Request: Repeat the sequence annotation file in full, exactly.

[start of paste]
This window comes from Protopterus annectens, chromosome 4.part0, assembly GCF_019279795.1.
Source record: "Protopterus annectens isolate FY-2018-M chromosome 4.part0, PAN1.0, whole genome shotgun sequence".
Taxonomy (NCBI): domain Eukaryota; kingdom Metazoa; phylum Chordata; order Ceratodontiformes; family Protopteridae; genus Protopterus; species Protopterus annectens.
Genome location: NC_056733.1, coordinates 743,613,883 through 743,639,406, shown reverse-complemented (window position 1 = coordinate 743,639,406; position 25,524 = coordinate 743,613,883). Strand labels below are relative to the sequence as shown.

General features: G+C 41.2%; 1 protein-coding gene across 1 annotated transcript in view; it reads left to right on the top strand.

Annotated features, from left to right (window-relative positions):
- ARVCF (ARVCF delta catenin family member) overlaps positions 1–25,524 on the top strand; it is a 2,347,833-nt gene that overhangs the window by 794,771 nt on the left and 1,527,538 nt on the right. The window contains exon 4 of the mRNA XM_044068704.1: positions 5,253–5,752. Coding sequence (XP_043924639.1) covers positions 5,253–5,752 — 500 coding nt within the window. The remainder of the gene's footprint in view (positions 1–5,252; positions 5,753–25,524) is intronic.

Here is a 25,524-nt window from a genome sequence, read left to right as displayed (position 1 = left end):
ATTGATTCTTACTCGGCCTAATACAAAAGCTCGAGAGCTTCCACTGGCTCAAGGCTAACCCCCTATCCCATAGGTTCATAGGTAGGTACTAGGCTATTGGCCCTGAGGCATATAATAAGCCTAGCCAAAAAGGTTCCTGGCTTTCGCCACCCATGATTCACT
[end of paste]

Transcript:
This window comes from Protopterus annectens, chromosome 4.part0, assembly GCF_019279795.1.
Source record: "Protopterus annectens isolate FY-2018-M chromosome 4.part0, PAN1.0, whole genome shotgun sequence".
Taxonomy (NCBI): domain Eukaryota; kingdom Metazoa; phylum Chordata; order Ceratodontiformes; family Protopteridae; genus Protopterus; species Protopterus annectens.
Genome location: NC_056733.1, coordinates 743,613,883 through 743,639,406, shown reverse-complemented (window position 1 = coordinate 743,639,406; position 25,524 = coordinate 743,613,883). Strand labels below are relative to the sequence as shown.

General features: G+C 41.2%; 1 protein-coding gene across 1 annotated transcript in view; it reads left to right on the top strand.

Annotated features, from left to right (window-relative positions):
- ARVCF (ARVCF delta catenin family member) overlaps positions 1–25,524 on the top strand; it is a 2,347,833-nt gene that overhangs the window by 794,771 nt on the left and 1,527,538 nt on the right. The window contains exon 4 of the mRNA XM_044068704.1: positions 5,253–5,752. Coding sequence (XP_043924639.1) covers positions 5,253–5,752 — 500 coding nt within the window. The remainder of the gene's footprint in view (positions 1–5,252; positions 5,753–25,524) is intronic.

Here is a 25,524-nt window from a genome sequence, read left to right as displayed (position 1 = left end):
ATTGATTCTTACTCGGCCTAATACAAAAGCTCGAGAGCTTCCACTGGCTCAAGGCTAACCCCCTATCCCATAGGTTCATAGGTAGGTACTAGGCTATTGGCCCTGAGGCATATAATAAGCCTAGCCAAAAAGGTTCCTGGCTTTCGCCACCCATGATTCACT